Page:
Monday, 10 September 2012
Sense and Sensibility by Jane Austen
Sense and Sensibility is at heart a story about two sisters, Elinor and Marianne. Elinor is the sense, Marianne the sensibility (impulsive and emotional). During the course of the story they are both jilted by men they love and the bulk of the novel deals with their differing reactions. Marianne falls desperately in love with Willoughby from the moment she meets him and they court very publicly with everyone expecting an engagement, only for Willoughby to run off with a richer woman. Marianne's grief and despair are not hidden. Elinor's story is a quieter one as she has fallen in love with a family friend, Edward Ferrars. Unfortunately, he is already engaged to Lucy Steele and feels honour bound to marry her. Elinor's heartbreak is no less than Marianne's but her expression of it more subdued. As they both find their way again, the differing reactions of the two sisters are contrasted.
I guess most women are an Elinor or Marianne and I'm definitely an Elinor. I do feel things deeply but I'm an intensely private person to the extent that my husband would be the only one to know if I was suffering or upset. I am an expert at covering up my feelings, getting on with things and not losing my head even if I might feel like it. Self-control is practically my middle name! So I really felt for Elinor in the story - even though she feels very deeply she hides it well, meaning that she is often overlooked as everyone rushes to take care of Marianne. There's one passage that struck a particular chord with me; Elinor is berating Marianne for not confiding in her and Marianne replies;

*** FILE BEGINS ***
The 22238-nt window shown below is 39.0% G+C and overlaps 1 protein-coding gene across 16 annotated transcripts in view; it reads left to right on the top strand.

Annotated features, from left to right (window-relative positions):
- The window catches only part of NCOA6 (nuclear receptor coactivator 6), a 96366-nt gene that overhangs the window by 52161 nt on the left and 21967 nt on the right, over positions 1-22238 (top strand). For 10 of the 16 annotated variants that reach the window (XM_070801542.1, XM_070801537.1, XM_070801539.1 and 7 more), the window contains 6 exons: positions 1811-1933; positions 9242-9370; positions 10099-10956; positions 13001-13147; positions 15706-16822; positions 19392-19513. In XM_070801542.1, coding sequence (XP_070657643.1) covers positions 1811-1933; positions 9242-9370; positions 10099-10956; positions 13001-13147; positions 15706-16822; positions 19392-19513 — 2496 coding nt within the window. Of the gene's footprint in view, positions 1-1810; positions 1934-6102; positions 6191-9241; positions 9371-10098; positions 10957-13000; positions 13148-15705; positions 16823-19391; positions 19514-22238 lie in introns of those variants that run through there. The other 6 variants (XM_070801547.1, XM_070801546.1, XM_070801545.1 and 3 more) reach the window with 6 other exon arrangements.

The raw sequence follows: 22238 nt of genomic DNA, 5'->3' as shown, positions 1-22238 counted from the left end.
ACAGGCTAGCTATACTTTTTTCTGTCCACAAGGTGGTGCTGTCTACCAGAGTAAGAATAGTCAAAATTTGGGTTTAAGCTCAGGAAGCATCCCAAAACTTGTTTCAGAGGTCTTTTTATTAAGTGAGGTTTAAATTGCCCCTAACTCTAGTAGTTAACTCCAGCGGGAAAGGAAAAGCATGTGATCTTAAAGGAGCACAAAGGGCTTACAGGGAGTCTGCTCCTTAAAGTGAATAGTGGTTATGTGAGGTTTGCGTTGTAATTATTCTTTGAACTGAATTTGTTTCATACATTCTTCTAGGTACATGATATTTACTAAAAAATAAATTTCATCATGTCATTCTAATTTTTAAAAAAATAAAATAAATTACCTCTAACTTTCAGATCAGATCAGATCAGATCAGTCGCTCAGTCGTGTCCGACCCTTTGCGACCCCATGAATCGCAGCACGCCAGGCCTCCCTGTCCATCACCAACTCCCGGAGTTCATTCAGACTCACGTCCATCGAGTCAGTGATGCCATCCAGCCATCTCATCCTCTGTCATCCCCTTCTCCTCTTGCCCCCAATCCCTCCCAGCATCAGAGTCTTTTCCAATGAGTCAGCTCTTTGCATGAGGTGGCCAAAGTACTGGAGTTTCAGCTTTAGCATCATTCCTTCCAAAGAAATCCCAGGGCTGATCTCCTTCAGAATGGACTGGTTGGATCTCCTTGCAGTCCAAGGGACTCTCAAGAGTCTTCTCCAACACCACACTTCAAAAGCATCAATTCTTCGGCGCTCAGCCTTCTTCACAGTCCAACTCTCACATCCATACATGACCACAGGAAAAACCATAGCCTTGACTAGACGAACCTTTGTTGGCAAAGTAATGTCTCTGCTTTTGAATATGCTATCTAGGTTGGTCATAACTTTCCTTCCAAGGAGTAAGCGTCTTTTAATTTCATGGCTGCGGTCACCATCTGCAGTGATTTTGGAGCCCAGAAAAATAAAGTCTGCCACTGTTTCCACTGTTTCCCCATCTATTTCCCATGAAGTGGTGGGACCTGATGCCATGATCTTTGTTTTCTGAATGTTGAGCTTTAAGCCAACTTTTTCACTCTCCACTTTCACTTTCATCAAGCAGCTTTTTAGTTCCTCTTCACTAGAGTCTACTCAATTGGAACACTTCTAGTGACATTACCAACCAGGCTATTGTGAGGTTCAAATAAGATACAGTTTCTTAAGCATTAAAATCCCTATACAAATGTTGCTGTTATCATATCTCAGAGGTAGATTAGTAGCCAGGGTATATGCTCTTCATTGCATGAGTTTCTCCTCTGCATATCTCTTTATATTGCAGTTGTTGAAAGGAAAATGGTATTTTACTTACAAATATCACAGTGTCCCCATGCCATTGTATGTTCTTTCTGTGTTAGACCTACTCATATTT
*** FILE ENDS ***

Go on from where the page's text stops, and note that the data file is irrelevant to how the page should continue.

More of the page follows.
"Nay, Elinor, this reproach from you - you who have confidence in no one!"
It struck a chord because this is me - I tend not to tell other people my problems as I don't want to be a burden to them. This can lead to me being perceived as distant or aloof, when really I just hate to inconvenience others by going on about myself. Of course, what I (and Elinor) forget is that sometimes, people want to show you they care by helping you, and they can't do that if you don't open up to them in the first place. As I so closely identified with Elinor, I was cheering for her when she finally showed her emotions to her sister and was satisfied with the ending she received.
That's not to say I didn't enjoy Marianne's story. I've always been a bit jealous of the Mariannes of the world, people who are free and unselfconscious and open - I'll never be like that. Marianne was full of spirit and very alive. I liked that she didn't give a damn what people thought about her and that she did as she pleased. Although Marianne did have some growing up to do in the story, I wasn't fully satisfied with her ending. *SPOILER* It was almost as if she was brow-beaten into marrying Colonel Brandon because her family wanted her to, not because she loved him. They both deserved better.
Whilst I thoroughly enjoyed Sense and Sensibility, I still prefer Pride and Prejudice and Emma. However, I can still see myself reading this many times in the future and getting more out of it each time. There are three more Austens for me to experience and I can't wait.
This is the third book I've read for the Classics Club.
Source: Personal copy
First Published: 1811
My Edition: Penguin Classics, 2008
Score: 4.5 out of 5